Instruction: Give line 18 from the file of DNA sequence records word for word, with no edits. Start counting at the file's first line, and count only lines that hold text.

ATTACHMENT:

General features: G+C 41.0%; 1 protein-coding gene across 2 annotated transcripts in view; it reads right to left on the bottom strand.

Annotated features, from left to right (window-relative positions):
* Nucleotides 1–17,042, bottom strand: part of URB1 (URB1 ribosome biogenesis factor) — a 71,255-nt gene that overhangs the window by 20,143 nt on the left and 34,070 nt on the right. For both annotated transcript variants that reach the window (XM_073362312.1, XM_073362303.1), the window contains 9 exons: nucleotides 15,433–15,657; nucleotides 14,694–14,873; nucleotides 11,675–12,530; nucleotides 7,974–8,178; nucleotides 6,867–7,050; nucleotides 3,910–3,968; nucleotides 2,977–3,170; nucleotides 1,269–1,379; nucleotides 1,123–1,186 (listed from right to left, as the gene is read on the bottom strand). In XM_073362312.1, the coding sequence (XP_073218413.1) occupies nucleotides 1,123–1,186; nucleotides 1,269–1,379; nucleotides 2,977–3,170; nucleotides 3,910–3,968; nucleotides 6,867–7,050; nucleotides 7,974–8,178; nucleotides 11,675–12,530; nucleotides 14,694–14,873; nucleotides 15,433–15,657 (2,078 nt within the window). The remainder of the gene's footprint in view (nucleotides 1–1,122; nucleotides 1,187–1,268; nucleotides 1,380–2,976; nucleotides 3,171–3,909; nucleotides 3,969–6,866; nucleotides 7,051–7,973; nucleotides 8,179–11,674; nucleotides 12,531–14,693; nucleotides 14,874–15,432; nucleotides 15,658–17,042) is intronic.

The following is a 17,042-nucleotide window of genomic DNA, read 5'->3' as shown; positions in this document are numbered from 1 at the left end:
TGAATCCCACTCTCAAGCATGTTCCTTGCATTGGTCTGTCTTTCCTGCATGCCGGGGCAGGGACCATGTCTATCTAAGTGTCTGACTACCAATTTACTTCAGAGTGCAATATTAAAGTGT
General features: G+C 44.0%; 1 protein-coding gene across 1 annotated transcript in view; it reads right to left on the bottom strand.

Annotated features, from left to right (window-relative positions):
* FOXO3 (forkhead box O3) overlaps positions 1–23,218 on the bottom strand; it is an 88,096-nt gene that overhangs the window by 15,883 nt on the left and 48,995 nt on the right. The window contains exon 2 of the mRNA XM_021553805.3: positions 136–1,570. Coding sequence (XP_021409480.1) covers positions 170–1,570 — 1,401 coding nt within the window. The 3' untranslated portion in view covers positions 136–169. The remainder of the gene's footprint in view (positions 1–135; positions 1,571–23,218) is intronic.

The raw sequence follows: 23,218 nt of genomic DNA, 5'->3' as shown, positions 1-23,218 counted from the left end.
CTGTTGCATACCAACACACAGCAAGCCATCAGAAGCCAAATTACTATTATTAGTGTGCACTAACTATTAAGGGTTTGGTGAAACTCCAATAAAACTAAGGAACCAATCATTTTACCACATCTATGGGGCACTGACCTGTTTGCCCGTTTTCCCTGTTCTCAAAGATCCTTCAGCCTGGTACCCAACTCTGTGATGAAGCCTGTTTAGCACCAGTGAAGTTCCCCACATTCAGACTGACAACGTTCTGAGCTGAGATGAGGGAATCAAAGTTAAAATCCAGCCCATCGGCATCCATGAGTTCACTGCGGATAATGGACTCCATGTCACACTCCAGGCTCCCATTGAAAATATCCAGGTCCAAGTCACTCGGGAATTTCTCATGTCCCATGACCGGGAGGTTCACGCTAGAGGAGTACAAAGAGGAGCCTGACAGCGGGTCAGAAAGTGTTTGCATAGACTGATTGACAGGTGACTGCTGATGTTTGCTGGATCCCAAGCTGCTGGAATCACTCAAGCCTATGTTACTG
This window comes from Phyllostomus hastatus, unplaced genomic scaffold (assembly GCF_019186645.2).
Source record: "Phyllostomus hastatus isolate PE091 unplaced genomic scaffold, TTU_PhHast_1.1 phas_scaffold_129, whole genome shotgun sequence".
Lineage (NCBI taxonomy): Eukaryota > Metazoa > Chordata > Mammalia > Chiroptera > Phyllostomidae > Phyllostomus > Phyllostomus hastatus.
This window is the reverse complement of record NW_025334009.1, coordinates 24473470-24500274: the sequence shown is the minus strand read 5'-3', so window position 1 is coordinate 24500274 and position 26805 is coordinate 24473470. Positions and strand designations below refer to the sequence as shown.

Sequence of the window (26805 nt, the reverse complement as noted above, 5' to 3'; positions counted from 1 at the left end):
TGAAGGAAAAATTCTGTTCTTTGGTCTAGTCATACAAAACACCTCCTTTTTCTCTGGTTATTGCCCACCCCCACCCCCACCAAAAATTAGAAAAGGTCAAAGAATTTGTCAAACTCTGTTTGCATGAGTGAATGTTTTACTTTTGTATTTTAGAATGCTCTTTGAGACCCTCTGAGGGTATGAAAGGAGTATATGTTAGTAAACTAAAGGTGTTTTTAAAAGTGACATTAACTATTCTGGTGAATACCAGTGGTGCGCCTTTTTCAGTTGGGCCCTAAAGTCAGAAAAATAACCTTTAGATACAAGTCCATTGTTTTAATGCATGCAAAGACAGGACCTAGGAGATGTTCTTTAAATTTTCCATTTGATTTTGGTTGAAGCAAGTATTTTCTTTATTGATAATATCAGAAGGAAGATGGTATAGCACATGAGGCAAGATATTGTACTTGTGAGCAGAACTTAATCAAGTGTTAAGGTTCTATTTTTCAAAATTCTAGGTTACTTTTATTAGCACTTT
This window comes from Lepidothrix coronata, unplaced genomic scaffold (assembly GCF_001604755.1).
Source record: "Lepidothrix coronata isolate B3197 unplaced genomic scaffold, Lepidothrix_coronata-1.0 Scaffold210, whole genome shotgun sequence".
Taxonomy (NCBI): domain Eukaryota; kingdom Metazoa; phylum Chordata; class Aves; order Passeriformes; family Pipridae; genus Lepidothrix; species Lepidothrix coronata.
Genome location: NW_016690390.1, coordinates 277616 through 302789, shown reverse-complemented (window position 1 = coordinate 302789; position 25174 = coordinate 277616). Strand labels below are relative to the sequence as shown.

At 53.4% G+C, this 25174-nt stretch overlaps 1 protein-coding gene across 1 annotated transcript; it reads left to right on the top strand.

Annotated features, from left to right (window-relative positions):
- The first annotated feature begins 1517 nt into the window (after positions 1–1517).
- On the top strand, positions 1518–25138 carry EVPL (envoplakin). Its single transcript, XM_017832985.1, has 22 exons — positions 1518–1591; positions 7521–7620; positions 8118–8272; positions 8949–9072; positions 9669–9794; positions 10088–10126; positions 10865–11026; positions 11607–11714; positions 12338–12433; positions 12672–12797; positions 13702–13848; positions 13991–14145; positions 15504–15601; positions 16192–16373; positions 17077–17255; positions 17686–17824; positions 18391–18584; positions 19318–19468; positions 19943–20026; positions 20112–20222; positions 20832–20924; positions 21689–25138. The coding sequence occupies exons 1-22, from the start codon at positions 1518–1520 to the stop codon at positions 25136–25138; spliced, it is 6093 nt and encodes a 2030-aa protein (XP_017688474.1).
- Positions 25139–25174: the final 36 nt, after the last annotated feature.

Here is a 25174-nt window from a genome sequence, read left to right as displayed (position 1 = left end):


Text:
Source record: "Lepidothrix coronata isolate B3197 unplaced genomic scaffold, Lepidothrix_coronata-1.0 Scaffold210, whole genome shotgun sequence".